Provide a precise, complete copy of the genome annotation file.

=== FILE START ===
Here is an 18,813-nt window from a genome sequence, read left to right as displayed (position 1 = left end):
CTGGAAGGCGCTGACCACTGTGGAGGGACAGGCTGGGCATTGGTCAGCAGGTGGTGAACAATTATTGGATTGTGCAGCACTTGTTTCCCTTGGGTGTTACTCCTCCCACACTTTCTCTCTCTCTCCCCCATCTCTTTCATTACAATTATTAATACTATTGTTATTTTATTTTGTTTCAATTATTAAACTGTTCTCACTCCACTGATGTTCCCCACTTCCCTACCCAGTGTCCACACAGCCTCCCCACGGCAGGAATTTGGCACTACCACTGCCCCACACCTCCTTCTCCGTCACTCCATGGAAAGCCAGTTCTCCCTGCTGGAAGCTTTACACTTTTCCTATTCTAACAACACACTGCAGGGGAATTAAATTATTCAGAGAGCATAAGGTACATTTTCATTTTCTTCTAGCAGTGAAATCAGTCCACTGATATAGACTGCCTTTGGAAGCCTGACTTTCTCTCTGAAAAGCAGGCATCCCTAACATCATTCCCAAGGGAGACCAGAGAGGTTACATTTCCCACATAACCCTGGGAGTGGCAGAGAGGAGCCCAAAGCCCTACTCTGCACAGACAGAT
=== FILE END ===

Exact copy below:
Here is an 18,813-nt window from a genome sequence, read left to right as displayed (position 1 = left end):
CTGGAAGGCGCTGACCACTGTGGAGGGACAGGCTGGGCATTGGTCAGCAGGTGGTGAACAATTATTGGATTGTGCAGCACTTGTTTCCCTTGGGTGTTACTCCTCCCACACTTTCTCTCTCTCTCCCCCATCTCTTTCATTACAATTATTAATACTATTGTTATTTTATTTTGTTTCAATTATTAAACTGTTCTCACTCCACTGATGTTCCCCACTTCCCTACCCAGTGTCCACACAGCCTCCCCACGGCAGGAATTTGGCACTACCACTGCCCCACACCTCCTTCTCCGTCACTCCATGGAAAGCCAGTTCTCCCTGCTGGAAGCTTTACACTTTTCCTATTCTAACAACACACTGCAGGGGAATTAAATTATTCAGAGAGCATAAGGTACATTTTCATTTTCTTCTAGCAGTGAAATCAGTCCACTGATATAGACTGCCTTTGGAAGCCTGACTTTCTCTCTGAAAAGCAGGCATCCCTAACATCATTCCCAAGGGAGACCAGAGAGGTTACATTTCCCACATAACCCTGGGAGTGGCAGAGAGGAGCCCAAAGCCCTACTCTGCACAGACAGAT